European shares closed sharply lower on Tuesday, pressured by banking and commodity stocks, as a poor corporate outlook worldwide and a flurry of grim economic data raised concerns about a deep global recession.
The FTSEurofirst 300 index of top European shares ended 4.2 percent lower at 883.56 points, after rising 0.9 percent on Monday.
The index has lost 41 percent this year, hammered by the credit crisis and resulting economic slowdown.
The banking sector took the most points off the index, with Lloyds falling 9.1 percent, HBOS slipping 7.9 percent, UBS falling 8.4 percent and HSBC shedding 5.3 percent.
Commodity stocks were also under pressure, tracking a sharp decline in crude and metals prices.
"There is no surprise that investors continue to be spooked by a wave of disappointing economic data, and forecasts in terms of economic growth around the world continue to come down," Henk Potts, equity strategist at Barclays Stockbrokers, said.
"In the short term, you have to believe that equity markets will continue to be under pressure," Potts said.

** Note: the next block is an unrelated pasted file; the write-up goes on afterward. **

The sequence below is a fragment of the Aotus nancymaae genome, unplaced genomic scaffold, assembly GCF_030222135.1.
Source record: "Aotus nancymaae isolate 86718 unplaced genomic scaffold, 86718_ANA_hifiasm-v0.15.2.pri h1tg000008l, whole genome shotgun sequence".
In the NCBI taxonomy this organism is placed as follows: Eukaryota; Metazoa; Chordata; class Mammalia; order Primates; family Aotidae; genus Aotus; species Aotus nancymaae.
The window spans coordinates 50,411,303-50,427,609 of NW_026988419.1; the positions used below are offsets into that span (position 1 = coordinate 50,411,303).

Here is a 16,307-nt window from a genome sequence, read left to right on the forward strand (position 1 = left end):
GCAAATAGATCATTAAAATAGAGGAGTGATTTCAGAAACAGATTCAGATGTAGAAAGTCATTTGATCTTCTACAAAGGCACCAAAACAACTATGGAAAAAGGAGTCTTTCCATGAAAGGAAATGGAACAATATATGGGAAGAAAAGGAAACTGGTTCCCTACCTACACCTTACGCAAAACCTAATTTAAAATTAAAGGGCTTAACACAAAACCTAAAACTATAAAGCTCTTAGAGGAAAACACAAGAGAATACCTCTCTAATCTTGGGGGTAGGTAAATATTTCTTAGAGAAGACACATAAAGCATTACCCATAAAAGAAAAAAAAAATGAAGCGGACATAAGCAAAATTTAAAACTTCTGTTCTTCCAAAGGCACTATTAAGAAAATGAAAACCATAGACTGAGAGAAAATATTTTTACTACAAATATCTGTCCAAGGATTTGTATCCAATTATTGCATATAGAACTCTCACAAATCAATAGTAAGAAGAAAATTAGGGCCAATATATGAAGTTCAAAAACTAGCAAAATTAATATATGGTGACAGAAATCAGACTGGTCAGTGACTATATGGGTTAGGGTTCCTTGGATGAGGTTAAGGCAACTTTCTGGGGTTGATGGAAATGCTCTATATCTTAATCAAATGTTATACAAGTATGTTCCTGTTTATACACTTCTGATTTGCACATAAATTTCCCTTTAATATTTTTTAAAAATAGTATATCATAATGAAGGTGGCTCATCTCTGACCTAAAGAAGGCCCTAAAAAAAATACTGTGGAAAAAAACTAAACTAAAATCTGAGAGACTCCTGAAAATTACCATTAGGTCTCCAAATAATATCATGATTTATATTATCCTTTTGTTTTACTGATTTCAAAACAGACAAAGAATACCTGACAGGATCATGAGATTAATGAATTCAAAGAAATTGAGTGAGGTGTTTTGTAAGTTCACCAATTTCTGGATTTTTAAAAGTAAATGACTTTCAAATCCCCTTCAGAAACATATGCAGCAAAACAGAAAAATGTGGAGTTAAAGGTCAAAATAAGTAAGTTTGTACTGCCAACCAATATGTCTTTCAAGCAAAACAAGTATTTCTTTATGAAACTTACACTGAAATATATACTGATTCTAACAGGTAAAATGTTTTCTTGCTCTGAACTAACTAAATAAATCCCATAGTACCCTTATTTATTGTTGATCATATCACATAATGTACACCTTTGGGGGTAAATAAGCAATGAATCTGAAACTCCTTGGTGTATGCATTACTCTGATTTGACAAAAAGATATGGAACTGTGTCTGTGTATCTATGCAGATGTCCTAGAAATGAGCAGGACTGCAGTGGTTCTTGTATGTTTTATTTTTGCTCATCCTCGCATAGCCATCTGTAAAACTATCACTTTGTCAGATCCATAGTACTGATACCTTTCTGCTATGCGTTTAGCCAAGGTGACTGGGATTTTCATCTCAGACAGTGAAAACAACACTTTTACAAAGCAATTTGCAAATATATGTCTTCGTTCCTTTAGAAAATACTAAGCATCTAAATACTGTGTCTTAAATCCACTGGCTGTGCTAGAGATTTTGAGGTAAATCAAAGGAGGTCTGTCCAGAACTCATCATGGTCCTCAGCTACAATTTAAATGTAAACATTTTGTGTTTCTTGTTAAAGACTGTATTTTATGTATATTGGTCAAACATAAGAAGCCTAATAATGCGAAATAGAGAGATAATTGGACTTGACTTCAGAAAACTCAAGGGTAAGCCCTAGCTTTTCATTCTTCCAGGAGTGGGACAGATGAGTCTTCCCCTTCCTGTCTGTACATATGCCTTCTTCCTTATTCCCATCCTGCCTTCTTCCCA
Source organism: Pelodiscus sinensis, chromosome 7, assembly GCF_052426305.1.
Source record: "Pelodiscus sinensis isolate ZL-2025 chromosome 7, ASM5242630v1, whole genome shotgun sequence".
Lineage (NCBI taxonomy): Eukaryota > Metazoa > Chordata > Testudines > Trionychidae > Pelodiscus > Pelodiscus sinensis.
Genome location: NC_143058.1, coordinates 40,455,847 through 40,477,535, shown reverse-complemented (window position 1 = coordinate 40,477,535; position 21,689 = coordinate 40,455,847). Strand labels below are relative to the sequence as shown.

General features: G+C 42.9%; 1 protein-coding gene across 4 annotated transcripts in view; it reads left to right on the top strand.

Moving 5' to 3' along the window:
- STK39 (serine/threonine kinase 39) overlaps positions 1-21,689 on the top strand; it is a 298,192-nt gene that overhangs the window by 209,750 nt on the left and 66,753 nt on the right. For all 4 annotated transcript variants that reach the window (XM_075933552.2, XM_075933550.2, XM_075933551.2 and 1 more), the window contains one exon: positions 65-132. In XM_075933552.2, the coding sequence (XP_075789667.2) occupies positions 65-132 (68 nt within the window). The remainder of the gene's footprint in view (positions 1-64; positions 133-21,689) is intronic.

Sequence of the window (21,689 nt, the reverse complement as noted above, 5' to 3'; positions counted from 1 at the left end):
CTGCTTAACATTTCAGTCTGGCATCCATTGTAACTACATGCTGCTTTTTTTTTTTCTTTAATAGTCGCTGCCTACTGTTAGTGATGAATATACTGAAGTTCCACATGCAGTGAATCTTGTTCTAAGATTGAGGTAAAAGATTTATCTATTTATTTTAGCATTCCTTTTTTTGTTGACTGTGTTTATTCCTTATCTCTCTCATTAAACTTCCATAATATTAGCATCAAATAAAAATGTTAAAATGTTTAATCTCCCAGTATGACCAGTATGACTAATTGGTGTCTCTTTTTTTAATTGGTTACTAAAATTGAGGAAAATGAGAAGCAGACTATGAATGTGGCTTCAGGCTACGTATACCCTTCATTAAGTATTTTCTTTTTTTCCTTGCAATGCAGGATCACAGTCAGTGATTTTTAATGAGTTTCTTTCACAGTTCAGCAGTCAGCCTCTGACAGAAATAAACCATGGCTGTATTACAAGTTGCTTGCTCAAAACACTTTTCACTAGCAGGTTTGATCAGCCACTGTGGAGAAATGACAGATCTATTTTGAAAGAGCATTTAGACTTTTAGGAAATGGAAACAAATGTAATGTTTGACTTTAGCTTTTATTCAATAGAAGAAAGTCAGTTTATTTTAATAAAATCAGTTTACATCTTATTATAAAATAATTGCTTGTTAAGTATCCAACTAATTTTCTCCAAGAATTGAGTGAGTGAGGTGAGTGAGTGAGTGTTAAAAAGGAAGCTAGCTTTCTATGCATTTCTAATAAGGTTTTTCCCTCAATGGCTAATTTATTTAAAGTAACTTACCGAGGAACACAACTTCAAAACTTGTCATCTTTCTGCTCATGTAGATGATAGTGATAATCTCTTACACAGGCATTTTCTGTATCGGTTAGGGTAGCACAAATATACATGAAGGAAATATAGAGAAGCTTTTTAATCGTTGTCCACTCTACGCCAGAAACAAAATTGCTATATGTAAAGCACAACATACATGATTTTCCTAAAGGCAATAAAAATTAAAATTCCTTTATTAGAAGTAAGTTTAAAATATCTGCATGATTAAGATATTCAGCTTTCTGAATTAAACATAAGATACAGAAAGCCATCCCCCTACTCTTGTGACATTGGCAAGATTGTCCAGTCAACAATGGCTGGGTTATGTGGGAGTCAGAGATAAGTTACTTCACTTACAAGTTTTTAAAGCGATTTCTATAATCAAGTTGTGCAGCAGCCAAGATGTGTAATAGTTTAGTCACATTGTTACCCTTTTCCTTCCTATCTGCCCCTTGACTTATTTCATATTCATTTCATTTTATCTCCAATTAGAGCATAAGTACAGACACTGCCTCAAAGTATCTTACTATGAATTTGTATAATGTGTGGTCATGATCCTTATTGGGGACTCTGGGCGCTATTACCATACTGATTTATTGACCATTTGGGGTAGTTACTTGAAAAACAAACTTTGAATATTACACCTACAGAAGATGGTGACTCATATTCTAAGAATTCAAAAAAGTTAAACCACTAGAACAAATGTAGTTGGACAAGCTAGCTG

Weak economic readings from China, Japan and Britain and a grim corporate outlook lifted fears of a prolonged recession.
Chinese import growth slowed in October, while in Japan, exports fell nearly 10 percent in the first 20 days of October and corporate bankruptcies jumped 13.4 percent year-on-year.
Data showed German analyst and investor sentiment about the outlook for Europe's largest economy improved but remained gloomy, while British retail sales fell by the biggest amount in more than three years last month, and home sales slumped to their lowest level in at least 30 years.
Italy's biggest bank Intesa Sanpaolo joined domestic rival UniCredit in taking tough steps to shore up its financial strength, saying it would not issue a cash dividend. Its shares closed flat after slumping nearly 17 percent earlier in the session.
InterContinental Hotels, the world's largest hotelier, warned of a sharp fall in October trading as the global economic slowdown hit the hotel industry. Its shares were down 7.6 percent.
"The question is whether things are really as bad as the market would suggest, and the answer is probably no, but no-one is prepared to put their neck on the line and put big bucks on it," said Edmund Shing, strategist at BNP Paribas, in Paris.
But mobile group Vodafone was a standout gainer, up 6.2 percent after reporting first half results slightly ahead of expectations and saying it would focus on cost cuts to maintain profits as it lowered its guidance on full-year revenue.
Energy Weak, Commodities Suffer
Energy stocks were under pressure, tracking crude prices that tumbled as investors refocused attention on the prospect of widespread recession, which is likely to cut oil demand in many developed economies.